In another setting, Alexei Leonov and David Scott could have been the cause of the other's death. Fighter pilots from empires at odds with one another, intermittently on the edge of war with the fate of the planet hanging in the balance, they would have surely entered combat against one another had the Cold War ever become hot. But instead, one manifestation of the tension between the United States and the Soviet Union, the Space Race to the moon, made them first respectful rivals, then friends. Two Sides of the Moon is a joint biography of the pair, telling their experience as active participants in the race for the stars. Both men were highly accomplished: Leonov was the first man to walk in space, and Scott commanded Apollo 15, the first explicitly scientific lunar mission. And yet they regarded the Apollo-Soyuz mission as their greatest achievement, for there they established to all the world their conviction the space race had been the triumph of humanity against the odds and the elements, not one nation or one group of men against another.Readers will welcome Two Sides of the Moon as a rare look into the Soviet space program, and Leonov is the best man living to deliver an autobiographical account of it, given that everyone more famous than him in the Soviet program is long dead. Each man takes turns telling his side of the story, from their boyhood days until the culmination of the race in Apollo-Soyuz, in which spacecraft from both powers unite, demonstrating the feasibility of international cooperation, to which the International Space Station is a tribute. Although their stories are wholly distinct from the other, they do work in references to their shared experiences and this combined effort: Scott comments upon seeing the Earth from space that they "should have sent an artist": Leonov, appropriately enough, was a painter. Another reference is Leonov revealing an early death in the Soyuz program caused by a spark in a pure-oxygen atmosphere, a disaster that the United States experienced for itself when Gus Gussom, Ed White (first American to spacewalk) and Roger Chaffey were killed in a launchpad fire caused by the a spark same flammable, pressurized atmosphere. Their accounts offer comments and comparisons about the two space programs: despite their sensitive nature, information leaked through intelligence services reliably. By the authors' account, a feeling of cameradie between the astro- and cosmo-nauts established itself early: despite their being opposing military men, the would-be spacefarers from either side of the Iron Curtain were exposing themselves to extraordinary risks, and under extraordinary scrutiny. When one man from one program fell, they all felt it -- by this account. The Soviet program was distinct in being lead in its early years by Sergei Korolev, the "Chief Designer": Leonov presents him as a driving force behind the Soviet's organization and planning, and when he died in 1966, their program began faltering. (It didn't help that by that point, ambitions were truly lunar and new rockets were being introduced into both programs -- NASA had far better success with its moon-bound Saturns than the Soviets did with their rockets.) The American astronauts were wholly unaware of his role in the Soviet program, one of the few complete surprises their joint account reveals. The book moves more swiftly through the post-Apollo 11 years, mentioning the Salyut project briefly before giving more attention to Apollo-Soyuz, in which the two men both took part. The book ends with epilogues in which both men comment on the fates of their programs in recent years, and offer musings on what might lay ahead: David Scott offered the idea that nations might have to introduce orbital military patrols to investigate newly-launched satellites.Two Sides of the Moon recommends itself to those interested in the space race, chiefly for Leonov's contributions. Although Scott is a fair writer with helpful technical explanations and many interesting missions, there are so many Apollo biographies out there that his is hard-pressed to rise out among them. Leonov, on the other hand, is nearly alone in offering a Russian view for the English market, and as mentioned easily the best man living to offer an account, given that his close friends like Yuri Gagarin, and his old bosses (including Korlev) are deceased. Two Sides makes the space race out to be an inspiring struggle between two powers whose accomplishments were noble even if their motives were suspect, and reinforces the fact that despite the distinctions and oppositions in our cultures and beliefs, humans are really not so different from one another: underneath the suit of the American astronaut and the Soviet cosmonaut is the same human flesh."When Apollo 11 had soared away from Cape Kennedy I had kept my fingers crossed. I wanted man to succeed in making it to the moon. If it couldn't be me, let it be this crew, I thought, with that we in Russia call 'white envy' - envy mixed with admiration. [...] On the morning of 21 July 1969 everyone forgot, for a few moments, that we were citizens of different countries on Earth. That moment really united the human race. Even in the military center where I stood, where military men were observing the achievements of our rival superpower, there was loud applause."p. 247, Alexei LeonovRelated:Into that Silent Sea, Francis French and Colin Burgess, a history of both programs.http://en.wikipedia.org/wiki/Into_Tha...Moon Shot, Alan Shephard and Deke Slayton. Likewise a joint effort, this culminates in Apollo-Soyuz.http://thisweekatthelibrary.blogspot...."Surprise!", Prometheus Music. This celebrates Sputnik and the space age; it's a rather lively tune.https://www.youtube.com/watch?v=4c_85...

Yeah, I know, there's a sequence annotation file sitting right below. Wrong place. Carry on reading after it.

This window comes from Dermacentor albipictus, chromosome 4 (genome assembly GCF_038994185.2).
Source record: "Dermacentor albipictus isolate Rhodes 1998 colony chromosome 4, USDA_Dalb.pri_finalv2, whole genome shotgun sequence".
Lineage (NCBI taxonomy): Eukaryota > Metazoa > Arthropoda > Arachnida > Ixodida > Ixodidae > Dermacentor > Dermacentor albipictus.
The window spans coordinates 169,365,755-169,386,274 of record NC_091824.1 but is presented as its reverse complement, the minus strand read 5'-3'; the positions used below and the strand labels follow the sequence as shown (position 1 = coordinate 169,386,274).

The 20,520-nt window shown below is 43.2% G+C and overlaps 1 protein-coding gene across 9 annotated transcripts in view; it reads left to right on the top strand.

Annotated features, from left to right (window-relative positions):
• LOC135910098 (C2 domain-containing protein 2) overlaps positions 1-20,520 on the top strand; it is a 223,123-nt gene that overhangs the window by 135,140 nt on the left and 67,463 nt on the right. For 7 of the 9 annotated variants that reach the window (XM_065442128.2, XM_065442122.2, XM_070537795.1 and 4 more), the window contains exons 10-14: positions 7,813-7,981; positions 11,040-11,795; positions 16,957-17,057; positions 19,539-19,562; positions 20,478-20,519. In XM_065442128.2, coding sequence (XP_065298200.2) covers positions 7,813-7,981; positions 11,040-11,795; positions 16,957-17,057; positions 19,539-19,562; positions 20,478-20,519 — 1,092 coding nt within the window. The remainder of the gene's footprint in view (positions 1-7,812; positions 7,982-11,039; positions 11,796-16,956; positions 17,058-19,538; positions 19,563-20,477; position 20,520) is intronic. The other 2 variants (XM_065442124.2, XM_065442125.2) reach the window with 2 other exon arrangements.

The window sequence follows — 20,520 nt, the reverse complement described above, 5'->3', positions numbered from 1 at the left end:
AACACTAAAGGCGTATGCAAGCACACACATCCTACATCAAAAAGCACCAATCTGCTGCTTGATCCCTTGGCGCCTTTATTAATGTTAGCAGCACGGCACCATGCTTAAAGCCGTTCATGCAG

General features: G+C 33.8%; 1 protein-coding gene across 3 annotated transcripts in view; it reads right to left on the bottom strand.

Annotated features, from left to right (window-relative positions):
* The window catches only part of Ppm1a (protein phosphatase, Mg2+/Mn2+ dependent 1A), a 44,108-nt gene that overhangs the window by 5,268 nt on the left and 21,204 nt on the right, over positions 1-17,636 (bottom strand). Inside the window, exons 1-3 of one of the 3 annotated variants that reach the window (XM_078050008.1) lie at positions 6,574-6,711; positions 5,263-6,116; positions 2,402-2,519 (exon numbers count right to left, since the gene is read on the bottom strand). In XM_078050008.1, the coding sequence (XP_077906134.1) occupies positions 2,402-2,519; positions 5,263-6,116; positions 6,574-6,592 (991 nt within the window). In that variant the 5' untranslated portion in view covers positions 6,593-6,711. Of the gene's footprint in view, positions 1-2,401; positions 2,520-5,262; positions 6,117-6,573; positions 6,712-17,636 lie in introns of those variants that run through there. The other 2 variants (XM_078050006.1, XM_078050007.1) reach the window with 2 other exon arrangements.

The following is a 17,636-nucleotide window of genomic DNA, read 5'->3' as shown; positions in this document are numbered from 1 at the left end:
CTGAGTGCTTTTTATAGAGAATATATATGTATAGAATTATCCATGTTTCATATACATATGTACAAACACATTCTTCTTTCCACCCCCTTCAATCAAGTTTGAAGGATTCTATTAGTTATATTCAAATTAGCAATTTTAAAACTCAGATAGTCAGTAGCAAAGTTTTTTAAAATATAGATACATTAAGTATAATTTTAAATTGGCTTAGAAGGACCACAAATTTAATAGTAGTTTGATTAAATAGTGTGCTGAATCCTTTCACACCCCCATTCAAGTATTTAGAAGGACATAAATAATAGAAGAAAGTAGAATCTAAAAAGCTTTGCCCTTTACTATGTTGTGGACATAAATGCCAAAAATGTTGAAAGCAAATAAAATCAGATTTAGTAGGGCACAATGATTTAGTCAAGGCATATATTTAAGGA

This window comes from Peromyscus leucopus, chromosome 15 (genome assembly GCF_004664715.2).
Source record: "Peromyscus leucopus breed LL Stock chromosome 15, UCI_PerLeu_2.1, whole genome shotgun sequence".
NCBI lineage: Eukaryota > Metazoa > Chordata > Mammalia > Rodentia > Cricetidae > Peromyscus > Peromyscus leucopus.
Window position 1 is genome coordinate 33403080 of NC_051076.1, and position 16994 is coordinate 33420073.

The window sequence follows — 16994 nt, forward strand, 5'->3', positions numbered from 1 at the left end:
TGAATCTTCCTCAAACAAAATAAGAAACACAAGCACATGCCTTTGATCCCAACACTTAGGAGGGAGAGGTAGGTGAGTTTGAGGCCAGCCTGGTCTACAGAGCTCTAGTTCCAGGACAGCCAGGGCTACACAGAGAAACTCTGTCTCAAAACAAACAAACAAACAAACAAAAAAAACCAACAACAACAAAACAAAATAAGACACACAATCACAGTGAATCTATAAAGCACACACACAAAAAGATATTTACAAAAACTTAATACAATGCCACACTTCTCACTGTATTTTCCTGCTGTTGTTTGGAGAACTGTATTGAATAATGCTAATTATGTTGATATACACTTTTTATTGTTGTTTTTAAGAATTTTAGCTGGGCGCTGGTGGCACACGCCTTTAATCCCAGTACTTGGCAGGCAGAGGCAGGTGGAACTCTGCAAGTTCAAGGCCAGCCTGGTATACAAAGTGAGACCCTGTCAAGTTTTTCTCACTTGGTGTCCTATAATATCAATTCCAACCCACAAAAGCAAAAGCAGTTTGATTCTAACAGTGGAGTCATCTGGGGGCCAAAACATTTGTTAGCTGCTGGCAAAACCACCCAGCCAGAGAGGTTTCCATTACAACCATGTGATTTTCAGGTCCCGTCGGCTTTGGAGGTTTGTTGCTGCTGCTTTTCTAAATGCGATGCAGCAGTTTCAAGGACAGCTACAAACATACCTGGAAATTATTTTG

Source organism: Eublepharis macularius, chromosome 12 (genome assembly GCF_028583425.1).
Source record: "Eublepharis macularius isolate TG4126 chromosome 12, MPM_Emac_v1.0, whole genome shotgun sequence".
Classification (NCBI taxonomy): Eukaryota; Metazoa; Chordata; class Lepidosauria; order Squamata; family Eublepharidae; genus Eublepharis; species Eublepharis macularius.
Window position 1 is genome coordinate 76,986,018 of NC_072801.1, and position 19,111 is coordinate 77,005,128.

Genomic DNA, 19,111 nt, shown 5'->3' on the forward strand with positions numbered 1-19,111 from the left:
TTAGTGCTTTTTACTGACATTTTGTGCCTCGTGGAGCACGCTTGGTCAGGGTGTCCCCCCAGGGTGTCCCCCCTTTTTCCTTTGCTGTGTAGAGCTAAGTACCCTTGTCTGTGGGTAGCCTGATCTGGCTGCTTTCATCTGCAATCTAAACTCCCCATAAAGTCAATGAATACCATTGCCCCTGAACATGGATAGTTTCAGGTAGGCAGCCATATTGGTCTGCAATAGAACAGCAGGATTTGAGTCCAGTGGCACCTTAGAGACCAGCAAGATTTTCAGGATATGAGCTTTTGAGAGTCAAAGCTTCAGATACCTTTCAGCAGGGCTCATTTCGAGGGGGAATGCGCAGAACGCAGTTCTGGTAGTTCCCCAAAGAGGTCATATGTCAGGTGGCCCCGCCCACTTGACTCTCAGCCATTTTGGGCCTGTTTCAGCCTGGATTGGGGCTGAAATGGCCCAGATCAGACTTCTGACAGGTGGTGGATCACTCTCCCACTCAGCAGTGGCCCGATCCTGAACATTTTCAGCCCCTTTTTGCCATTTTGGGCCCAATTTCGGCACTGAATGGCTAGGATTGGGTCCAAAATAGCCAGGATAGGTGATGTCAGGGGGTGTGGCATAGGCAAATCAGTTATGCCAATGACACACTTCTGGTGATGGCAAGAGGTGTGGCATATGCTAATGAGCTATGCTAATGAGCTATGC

• Leomr